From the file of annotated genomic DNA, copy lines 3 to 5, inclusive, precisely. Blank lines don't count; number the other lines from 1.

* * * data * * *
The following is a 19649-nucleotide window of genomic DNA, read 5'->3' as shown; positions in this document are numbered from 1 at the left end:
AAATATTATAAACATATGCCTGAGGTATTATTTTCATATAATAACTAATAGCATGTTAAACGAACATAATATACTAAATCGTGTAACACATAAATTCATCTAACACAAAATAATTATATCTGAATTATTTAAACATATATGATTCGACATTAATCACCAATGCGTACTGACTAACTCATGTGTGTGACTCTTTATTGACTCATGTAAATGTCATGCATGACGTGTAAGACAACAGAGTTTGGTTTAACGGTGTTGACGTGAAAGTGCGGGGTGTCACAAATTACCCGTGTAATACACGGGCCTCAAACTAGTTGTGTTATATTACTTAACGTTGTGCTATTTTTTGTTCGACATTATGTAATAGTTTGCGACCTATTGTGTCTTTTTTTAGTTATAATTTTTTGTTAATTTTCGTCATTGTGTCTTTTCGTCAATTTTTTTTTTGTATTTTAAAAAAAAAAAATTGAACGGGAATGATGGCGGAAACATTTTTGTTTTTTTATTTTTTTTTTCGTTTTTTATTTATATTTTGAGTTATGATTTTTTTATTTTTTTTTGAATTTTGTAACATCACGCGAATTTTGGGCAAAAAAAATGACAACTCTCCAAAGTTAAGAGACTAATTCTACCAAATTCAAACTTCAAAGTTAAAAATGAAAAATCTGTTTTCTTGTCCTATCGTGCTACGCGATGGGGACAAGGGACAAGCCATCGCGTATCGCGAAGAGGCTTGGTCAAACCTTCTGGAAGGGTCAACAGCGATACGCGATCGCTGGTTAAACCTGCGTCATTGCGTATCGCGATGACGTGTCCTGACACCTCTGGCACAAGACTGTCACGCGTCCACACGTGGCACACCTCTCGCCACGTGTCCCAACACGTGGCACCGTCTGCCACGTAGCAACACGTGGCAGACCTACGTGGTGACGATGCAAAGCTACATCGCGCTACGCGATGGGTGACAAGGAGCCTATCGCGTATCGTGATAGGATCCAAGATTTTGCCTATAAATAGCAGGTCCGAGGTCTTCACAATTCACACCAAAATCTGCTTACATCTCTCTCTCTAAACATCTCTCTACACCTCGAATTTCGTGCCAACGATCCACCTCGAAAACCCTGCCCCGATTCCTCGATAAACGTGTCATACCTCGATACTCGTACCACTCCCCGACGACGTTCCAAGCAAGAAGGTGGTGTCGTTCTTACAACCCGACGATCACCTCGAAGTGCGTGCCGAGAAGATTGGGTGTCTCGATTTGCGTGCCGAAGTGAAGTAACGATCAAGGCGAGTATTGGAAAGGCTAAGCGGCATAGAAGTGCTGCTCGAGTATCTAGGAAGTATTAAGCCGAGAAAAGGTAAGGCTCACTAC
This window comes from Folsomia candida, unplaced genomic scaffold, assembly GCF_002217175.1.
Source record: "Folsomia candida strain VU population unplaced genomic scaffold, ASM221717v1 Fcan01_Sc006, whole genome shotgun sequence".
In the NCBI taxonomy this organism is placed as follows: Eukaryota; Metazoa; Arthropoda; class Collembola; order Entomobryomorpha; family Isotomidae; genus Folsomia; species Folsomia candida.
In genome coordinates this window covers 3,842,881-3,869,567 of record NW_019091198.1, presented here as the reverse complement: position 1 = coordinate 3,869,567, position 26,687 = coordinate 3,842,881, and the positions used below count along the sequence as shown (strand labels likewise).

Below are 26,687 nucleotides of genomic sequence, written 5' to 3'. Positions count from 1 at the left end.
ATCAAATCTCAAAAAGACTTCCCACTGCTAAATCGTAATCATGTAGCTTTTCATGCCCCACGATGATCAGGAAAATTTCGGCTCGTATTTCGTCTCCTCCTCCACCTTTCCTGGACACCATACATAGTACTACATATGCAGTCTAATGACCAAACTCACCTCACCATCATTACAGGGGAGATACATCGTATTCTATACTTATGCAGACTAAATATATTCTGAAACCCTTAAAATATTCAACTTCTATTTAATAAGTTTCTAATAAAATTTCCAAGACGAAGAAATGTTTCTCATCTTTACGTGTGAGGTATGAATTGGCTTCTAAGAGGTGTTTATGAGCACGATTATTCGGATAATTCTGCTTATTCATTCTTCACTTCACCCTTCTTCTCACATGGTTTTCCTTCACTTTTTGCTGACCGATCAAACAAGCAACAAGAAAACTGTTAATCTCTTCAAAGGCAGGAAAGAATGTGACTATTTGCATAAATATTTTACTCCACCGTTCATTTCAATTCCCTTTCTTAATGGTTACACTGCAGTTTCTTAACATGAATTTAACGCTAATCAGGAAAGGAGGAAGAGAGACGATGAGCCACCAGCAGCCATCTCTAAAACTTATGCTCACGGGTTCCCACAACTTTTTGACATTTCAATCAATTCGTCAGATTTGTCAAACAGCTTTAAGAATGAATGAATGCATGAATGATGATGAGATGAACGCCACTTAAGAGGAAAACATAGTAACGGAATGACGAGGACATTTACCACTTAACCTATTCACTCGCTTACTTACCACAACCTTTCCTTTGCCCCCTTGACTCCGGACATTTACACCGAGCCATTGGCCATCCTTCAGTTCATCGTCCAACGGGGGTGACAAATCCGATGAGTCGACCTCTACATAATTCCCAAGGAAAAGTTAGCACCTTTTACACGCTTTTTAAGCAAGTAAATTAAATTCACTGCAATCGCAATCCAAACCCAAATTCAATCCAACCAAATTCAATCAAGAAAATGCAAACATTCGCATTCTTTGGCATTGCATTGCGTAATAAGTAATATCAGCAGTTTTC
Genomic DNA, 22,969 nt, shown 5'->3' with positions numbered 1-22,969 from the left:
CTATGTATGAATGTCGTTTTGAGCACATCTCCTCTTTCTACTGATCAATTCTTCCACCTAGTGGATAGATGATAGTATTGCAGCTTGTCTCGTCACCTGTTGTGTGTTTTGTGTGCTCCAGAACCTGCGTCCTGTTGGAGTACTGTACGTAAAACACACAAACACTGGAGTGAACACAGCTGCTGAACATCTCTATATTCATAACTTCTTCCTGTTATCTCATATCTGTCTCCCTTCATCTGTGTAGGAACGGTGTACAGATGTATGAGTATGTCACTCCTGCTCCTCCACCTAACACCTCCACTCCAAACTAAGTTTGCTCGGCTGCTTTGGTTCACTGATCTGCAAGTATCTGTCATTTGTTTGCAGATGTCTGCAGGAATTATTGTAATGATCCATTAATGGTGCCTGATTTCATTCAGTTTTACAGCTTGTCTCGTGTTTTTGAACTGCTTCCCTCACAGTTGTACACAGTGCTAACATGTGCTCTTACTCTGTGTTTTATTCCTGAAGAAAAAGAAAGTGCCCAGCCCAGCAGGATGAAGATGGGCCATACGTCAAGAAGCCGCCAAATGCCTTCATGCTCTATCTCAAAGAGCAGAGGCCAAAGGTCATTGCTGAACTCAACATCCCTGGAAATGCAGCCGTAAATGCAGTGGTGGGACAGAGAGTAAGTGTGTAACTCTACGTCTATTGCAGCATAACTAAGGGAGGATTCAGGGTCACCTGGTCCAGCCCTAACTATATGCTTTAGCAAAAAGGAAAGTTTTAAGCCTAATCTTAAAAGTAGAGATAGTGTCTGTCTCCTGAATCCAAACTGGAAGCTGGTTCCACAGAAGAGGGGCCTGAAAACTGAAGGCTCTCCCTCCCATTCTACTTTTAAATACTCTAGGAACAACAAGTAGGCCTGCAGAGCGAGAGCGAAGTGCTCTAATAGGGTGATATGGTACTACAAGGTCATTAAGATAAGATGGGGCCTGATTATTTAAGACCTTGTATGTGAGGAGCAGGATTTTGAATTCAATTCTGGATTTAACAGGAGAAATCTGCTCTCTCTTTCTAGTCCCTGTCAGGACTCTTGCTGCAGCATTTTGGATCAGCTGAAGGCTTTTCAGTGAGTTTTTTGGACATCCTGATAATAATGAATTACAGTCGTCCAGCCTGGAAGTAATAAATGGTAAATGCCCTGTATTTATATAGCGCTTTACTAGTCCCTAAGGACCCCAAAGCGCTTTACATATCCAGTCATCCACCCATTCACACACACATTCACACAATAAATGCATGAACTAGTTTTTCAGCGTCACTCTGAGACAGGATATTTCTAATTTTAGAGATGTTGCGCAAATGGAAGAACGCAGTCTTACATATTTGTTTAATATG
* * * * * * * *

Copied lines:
This window comes from Folsomia candida, unplaced genomic scaffold, assembly GCF_002217175.1.
Source record: "Folsomia candida strain VU population unplaced genomic scaffold, ASM221717v1 Fcan01_Sc006, whole genome shotgun sequence".
In the NCBI taxonomy this organism is placed as follows: Eukaryota; Metazoa; Arthropoda; class Collembola; order Entomobryomorpha; family Isotomidae; genus Folsomia; species Folsomia candida.